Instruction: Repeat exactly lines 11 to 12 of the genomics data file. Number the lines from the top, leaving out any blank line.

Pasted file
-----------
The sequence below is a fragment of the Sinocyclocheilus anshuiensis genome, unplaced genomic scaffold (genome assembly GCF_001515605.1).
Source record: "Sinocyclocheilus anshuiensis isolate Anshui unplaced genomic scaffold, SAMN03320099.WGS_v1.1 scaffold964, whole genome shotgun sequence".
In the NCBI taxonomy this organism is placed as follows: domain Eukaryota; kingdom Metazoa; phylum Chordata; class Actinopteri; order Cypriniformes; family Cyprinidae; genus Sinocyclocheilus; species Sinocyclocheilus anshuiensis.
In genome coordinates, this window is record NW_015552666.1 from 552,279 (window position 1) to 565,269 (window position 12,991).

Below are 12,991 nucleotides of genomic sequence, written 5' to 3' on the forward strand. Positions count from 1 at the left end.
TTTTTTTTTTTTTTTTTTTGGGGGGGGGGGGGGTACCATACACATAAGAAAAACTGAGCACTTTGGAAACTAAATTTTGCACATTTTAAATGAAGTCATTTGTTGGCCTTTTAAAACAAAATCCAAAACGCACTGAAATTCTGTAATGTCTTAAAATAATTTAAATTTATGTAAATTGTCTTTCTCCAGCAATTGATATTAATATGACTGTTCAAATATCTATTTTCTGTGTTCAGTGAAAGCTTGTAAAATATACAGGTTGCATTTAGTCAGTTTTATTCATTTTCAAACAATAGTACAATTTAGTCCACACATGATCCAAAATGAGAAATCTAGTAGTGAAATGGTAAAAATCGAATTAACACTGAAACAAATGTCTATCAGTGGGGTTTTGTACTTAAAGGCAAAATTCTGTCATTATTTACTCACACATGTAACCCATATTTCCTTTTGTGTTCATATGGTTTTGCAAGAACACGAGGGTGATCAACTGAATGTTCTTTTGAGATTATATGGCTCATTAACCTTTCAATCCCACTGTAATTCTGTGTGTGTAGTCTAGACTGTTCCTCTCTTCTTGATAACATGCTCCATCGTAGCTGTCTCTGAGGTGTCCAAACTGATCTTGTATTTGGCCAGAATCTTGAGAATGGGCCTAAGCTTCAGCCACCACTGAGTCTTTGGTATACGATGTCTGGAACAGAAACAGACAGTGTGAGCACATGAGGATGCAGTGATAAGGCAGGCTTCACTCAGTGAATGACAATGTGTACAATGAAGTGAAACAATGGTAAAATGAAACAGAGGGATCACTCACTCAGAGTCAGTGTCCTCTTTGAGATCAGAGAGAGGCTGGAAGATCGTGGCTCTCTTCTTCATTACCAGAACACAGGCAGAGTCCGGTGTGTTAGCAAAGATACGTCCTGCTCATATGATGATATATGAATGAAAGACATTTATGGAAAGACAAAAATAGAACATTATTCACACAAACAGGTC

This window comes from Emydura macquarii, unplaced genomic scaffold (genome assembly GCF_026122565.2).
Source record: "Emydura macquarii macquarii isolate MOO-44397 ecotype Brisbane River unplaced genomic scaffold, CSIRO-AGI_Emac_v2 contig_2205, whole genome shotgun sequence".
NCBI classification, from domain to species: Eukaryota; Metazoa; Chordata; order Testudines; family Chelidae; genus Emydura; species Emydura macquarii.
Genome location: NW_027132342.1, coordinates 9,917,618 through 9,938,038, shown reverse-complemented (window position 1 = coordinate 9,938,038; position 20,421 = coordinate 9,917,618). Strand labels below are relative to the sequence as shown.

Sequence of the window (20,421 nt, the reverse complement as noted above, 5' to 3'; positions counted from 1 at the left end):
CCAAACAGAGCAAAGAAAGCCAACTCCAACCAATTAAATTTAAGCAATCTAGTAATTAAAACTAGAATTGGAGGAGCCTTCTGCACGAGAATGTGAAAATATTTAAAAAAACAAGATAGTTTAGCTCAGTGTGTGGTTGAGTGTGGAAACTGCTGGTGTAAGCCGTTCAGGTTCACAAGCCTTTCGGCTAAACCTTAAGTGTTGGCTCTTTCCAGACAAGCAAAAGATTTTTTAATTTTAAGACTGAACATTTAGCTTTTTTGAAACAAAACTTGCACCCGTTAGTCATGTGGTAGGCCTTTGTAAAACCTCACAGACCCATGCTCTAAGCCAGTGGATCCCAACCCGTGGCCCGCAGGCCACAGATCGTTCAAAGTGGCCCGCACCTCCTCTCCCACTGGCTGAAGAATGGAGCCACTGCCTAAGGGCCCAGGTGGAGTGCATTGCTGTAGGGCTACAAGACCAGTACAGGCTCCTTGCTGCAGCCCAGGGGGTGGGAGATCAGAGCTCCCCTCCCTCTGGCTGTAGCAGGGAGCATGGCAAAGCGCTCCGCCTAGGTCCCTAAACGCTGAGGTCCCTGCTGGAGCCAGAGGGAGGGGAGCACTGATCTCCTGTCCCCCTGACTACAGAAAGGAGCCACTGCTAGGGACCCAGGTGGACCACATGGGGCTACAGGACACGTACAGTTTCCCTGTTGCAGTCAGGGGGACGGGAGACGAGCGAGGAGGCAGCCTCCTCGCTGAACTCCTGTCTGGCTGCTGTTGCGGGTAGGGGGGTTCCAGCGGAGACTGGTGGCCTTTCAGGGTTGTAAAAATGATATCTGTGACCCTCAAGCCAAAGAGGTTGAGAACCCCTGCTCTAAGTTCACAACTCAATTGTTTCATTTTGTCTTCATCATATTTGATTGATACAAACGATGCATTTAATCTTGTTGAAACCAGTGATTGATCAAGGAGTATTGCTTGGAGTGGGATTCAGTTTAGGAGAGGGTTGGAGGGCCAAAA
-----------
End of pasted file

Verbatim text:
Sequence of the window (20,421 nt, the reverse complement as noted above, 5' to 3'; positions counted from 1 at the left end):
CCAAACAGAGCAAAGAAAGCCAACTCCAACCAATTAAATTTAAGCAATCTAGTAATTAAAACTAGAATTGGAGGAGCCTTCTGCACGAGAATGTGAAAATATTTAAAAAAACAAGATAGTTTAGCTCAGTGTGTGGTTGAGTGTGGAAACTGCTGGTGTAAGCCGTTCAGGTTCACAAGCCTTTCGGCTAAACCTTAAGTGTTGGCTCTTTCCAGACAAGCAAAAGATTTTTTAATTTTAAGACTGAACATTTAGCTTTTTTGAAACAAAACTTGCACCCGTTAGTCATGTGGTAGGCCTTTGTAAAACCTCACAGACCCATGCTCTAAGCCAGTGGATCCCAACCCGTGGCCCGCAGGCCACAGATCGTTCAAAGTGGCCCGCACCTCCTCTCCCACTGGCTGAAGAATGGAGCCACTGCCTAAGGGCCCAGGTGGAGTGCATTGCTGTAGGGCTACAAGACCAGTACAGGCTCCTTGCTGCAGCCCAGGGGGTGGGAGATCAGAGCTCCCCTCCCTCTGGCTGTAGCAGGGAGCATGGCAAAGCGCTCCGCCTAGGTCCCTAAACGCTGAGGTCCCTGCTGGAGCCAGAGGGAGGGGAGCACTGATCTCCTGTCCCCCTGACTACAGAAAGGAGCCACTGCTAGGGACCCAGGTGGACCACATGGGGCTACAGGACACGTACAGTTTCCCTGTTGCAGTCAGGGGGACGGGAGACGAGCGAGGAGGCAGCCTCCTCGCTGAACTCCTGTCTGGCTGCTGTTGCGGGTAGGGGGGTTCCAGCGGAGACTGGTGGCCTTTCAGGGTTGTAAAAATGATATCTGTGACCCTCAAGCCAAAGAGGTTGAGAACCCCTGCTCTAAGTTCACAACTCAATTGTTTCATTTTGTCTTCATCATATTTGATTGATACAAACGATGCATTTAATCTTGTTGAAACCAGTGATTGATCAAGGAGTATTGCTTGGAGTGGGATTCAGTTTAGGAGAGGGTTGGAGGGCCAAAA